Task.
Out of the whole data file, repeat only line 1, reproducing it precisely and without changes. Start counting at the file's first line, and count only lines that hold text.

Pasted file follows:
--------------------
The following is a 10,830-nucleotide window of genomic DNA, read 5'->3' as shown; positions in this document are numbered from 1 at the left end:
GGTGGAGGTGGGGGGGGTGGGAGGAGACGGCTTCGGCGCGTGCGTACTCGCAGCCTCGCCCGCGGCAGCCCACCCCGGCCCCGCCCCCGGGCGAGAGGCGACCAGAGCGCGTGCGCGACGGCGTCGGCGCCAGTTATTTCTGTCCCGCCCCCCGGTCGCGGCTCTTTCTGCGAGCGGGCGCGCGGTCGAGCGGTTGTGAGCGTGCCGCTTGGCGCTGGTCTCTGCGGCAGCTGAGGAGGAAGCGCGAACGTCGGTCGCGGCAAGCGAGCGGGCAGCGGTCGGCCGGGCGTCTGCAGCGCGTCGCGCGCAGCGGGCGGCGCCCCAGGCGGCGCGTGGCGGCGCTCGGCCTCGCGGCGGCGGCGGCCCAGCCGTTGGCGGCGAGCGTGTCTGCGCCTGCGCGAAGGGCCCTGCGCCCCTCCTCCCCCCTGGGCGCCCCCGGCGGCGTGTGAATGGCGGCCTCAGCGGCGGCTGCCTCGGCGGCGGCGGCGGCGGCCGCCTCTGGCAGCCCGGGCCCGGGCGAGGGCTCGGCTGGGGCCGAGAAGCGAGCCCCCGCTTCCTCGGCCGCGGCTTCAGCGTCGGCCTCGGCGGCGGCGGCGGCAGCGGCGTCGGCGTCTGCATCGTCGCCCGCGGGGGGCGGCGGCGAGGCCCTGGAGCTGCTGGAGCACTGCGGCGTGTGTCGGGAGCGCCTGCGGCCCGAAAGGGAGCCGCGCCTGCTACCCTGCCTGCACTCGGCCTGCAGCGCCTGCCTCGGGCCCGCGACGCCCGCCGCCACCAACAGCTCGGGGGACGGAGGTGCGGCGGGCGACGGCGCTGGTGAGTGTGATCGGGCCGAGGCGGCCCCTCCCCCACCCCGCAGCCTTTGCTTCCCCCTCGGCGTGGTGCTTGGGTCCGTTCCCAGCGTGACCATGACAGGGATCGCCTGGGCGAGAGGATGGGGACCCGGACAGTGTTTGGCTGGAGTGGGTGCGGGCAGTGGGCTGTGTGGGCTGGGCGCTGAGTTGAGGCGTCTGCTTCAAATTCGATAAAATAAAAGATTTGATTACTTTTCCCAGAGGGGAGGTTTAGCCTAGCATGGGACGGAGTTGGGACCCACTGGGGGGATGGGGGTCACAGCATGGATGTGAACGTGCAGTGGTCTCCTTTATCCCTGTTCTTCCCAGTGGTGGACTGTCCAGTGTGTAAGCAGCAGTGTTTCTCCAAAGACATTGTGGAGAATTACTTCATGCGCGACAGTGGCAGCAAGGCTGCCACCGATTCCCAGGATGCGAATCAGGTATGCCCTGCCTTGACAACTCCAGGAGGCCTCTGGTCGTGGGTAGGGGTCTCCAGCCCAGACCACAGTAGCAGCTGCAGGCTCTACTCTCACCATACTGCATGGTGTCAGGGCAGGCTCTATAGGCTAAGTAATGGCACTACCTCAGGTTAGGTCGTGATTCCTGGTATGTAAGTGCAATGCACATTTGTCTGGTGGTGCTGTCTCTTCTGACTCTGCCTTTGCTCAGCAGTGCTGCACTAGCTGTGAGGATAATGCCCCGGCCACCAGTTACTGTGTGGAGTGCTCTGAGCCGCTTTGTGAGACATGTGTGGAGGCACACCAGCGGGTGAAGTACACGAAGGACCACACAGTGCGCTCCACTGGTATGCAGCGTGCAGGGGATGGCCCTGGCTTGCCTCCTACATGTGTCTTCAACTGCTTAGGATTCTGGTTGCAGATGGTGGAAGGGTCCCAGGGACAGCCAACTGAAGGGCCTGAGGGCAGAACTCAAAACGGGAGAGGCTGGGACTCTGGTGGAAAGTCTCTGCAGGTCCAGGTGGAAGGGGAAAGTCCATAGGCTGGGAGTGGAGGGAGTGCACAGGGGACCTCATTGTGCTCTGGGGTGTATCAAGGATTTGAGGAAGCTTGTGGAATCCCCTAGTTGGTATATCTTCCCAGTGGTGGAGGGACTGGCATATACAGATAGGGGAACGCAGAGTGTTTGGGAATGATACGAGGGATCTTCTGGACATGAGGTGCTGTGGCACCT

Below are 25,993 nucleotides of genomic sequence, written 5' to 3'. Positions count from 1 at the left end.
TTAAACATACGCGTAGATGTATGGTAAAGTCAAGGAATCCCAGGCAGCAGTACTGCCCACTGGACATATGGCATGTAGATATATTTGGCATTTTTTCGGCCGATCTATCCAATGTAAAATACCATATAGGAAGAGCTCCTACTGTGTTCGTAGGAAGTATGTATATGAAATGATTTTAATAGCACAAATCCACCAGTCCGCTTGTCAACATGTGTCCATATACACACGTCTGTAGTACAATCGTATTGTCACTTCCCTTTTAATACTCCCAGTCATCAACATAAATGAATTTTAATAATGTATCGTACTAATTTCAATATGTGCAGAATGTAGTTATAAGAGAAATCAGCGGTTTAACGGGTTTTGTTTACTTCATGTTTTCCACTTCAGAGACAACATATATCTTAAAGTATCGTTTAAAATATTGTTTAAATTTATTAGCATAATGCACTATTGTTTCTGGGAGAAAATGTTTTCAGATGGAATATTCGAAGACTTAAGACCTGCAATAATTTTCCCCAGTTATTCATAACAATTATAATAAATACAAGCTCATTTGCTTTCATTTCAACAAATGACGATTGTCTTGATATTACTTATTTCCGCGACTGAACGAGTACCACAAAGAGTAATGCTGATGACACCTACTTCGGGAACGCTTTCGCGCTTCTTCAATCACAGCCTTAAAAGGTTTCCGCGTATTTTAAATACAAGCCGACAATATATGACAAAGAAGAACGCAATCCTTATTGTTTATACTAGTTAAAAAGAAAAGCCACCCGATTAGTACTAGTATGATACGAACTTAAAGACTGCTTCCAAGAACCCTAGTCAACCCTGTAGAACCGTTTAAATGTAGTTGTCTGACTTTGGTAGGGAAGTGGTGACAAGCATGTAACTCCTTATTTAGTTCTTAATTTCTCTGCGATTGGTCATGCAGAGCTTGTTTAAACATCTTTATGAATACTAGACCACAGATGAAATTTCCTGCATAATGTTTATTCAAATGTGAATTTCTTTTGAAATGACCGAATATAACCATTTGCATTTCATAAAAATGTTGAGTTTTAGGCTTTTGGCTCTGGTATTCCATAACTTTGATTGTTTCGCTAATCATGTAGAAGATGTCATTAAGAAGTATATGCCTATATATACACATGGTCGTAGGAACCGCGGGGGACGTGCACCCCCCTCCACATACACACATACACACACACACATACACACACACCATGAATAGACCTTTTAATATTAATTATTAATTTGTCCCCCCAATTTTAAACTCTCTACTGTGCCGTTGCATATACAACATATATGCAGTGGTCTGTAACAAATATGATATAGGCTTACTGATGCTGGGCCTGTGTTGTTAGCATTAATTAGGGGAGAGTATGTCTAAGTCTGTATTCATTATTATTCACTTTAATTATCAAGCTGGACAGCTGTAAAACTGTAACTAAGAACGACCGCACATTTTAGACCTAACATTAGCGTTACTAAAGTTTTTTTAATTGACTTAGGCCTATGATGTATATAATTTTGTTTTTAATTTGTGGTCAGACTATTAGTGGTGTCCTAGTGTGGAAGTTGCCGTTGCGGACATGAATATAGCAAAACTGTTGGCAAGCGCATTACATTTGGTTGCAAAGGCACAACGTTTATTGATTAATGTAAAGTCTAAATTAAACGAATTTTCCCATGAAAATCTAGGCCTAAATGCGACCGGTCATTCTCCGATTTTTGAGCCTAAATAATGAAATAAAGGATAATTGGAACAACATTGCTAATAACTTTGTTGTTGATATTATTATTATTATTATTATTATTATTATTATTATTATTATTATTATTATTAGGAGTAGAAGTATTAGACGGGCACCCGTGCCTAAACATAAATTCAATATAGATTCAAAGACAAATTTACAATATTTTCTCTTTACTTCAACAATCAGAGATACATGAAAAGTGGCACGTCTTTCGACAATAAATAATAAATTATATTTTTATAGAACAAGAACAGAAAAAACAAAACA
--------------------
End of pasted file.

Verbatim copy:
The following is a 10,830-nucleotide window of genomic DNA, read 5'->3' as shown; positions in this document are numbered from 1 at the left end: